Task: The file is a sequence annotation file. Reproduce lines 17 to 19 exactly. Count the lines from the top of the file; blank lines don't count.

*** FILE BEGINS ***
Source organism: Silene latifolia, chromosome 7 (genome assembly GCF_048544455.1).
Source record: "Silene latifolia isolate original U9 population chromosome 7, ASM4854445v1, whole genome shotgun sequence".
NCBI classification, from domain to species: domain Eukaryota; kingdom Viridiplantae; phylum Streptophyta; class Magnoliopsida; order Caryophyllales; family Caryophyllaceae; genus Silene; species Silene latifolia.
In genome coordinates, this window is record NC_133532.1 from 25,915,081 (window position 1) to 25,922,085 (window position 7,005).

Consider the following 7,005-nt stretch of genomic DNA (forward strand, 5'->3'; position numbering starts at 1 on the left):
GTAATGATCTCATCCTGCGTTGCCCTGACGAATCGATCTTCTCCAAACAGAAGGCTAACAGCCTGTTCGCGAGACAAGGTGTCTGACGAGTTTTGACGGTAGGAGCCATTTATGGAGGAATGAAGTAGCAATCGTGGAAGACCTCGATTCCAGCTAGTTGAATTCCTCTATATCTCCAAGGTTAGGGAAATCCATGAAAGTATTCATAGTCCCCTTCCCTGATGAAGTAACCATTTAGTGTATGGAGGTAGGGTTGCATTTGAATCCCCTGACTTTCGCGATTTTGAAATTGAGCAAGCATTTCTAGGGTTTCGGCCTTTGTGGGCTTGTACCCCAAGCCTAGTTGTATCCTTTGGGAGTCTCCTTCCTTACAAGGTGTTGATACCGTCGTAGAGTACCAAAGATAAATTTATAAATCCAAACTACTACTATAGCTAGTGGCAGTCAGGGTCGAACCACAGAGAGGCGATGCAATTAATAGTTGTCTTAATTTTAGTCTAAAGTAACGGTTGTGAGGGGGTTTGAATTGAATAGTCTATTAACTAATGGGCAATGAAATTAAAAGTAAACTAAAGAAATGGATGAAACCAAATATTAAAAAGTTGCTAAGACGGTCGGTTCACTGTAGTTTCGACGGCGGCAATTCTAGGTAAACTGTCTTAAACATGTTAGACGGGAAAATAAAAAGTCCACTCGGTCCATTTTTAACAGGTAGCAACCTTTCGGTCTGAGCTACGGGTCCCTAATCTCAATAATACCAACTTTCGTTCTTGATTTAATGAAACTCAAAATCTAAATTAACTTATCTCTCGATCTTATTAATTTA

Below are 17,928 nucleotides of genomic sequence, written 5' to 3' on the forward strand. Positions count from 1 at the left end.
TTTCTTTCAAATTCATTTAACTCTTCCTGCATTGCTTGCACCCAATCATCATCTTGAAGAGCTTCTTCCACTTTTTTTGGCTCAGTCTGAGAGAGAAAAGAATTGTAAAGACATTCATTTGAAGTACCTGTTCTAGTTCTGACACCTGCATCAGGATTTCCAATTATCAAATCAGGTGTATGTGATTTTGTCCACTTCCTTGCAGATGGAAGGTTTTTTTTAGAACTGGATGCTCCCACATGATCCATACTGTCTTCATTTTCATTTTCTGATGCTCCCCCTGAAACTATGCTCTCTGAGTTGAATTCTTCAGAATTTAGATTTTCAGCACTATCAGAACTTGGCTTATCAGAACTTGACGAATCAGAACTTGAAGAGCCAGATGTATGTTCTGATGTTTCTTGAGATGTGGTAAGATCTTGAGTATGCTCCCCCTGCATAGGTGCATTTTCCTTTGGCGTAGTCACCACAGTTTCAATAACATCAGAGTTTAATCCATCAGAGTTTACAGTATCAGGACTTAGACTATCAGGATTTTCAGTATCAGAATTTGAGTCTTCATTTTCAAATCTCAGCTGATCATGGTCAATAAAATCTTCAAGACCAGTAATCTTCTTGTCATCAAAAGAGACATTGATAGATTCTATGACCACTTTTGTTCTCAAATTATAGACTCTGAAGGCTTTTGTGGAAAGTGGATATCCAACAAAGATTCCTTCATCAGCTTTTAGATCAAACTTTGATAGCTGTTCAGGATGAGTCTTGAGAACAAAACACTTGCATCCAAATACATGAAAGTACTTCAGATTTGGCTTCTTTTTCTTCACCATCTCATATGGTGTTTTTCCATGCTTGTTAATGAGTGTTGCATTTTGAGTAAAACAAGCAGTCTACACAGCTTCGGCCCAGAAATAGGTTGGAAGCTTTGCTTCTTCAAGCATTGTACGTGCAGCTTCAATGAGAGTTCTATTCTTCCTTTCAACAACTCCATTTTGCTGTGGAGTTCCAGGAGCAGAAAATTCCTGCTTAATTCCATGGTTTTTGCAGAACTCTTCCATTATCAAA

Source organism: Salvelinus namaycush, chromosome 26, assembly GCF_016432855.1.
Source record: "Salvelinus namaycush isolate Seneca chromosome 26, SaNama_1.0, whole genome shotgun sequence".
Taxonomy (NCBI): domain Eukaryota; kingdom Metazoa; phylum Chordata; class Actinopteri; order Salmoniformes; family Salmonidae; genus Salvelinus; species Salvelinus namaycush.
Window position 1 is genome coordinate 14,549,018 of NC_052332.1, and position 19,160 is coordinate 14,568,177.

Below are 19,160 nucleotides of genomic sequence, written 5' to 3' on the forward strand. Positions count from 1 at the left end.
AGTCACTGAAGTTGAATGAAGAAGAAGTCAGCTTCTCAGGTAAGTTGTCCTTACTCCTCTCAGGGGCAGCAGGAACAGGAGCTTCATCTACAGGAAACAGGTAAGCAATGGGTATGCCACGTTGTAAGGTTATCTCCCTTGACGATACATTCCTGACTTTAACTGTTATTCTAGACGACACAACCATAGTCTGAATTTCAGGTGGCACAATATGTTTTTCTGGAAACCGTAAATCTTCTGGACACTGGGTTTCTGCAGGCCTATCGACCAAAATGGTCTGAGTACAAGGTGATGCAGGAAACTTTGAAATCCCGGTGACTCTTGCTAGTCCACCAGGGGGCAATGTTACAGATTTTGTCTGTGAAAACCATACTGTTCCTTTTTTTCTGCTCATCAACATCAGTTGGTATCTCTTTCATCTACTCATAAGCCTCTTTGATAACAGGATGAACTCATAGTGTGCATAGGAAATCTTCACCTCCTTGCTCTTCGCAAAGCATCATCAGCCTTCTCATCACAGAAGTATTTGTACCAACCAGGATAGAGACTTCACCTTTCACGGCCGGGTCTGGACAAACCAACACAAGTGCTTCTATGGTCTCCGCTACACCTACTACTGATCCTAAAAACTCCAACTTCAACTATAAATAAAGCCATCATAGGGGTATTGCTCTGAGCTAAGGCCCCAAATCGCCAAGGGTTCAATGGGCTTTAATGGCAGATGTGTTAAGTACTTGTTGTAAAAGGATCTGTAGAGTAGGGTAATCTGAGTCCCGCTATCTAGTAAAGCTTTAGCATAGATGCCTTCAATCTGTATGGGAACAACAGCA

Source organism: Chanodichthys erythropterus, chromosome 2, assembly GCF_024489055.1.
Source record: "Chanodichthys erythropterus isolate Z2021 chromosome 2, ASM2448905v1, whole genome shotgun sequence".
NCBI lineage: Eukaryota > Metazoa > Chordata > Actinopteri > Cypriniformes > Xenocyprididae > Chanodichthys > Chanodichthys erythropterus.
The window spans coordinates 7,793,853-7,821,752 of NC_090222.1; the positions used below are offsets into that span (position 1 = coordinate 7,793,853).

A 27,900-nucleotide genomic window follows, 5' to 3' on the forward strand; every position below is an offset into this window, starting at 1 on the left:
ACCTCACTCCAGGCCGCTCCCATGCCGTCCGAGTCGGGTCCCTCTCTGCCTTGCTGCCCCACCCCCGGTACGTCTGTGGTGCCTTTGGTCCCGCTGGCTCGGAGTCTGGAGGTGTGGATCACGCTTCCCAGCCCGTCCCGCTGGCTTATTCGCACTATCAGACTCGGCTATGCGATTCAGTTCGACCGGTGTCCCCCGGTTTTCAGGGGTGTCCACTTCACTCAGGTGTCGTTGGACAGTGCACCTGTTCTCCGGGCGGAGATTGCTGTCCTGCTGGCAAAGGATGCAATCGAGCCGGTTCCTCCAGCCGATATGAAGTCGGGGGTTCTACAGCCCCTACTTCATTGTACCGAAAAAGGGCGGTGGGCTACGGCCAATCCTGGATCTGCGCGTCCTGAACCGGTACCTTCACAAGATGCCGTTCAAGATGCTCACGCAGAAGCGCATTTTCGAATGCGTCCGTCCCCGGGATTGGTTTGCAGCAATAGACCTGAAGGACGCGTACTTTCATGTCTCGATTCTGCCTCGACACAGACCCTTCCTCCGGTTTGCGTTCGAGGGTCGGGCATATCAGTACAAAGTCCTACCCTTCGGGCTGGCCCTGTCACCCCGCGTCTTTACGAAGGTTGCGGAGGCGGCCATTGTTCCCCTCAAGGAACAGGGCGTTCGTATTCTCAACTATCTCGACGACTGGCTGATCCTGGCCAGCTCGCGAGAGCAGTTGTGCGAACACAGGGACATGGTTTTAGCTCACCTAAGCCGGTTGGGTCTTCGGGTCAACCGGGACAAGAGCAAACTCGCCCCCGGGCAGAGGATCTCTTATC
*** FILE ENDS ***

NCBI lineage: Eukaryota > Metazoa > Chordata > Actinopteri > Cypriniformes > Xenocyprididae > Chanodichthys > Chanodichthys erythropterus.
The window spans coordinates 7,793,853-7,821,752 of NC_090222.1; the positions used below are offsets into that span (position 1 = coordinate 7,793,853).

A 27,900-nucleotide genomic window follows, 5' to 3' on the forward strand; every position below is an offset into this window, starting at 1 on the left: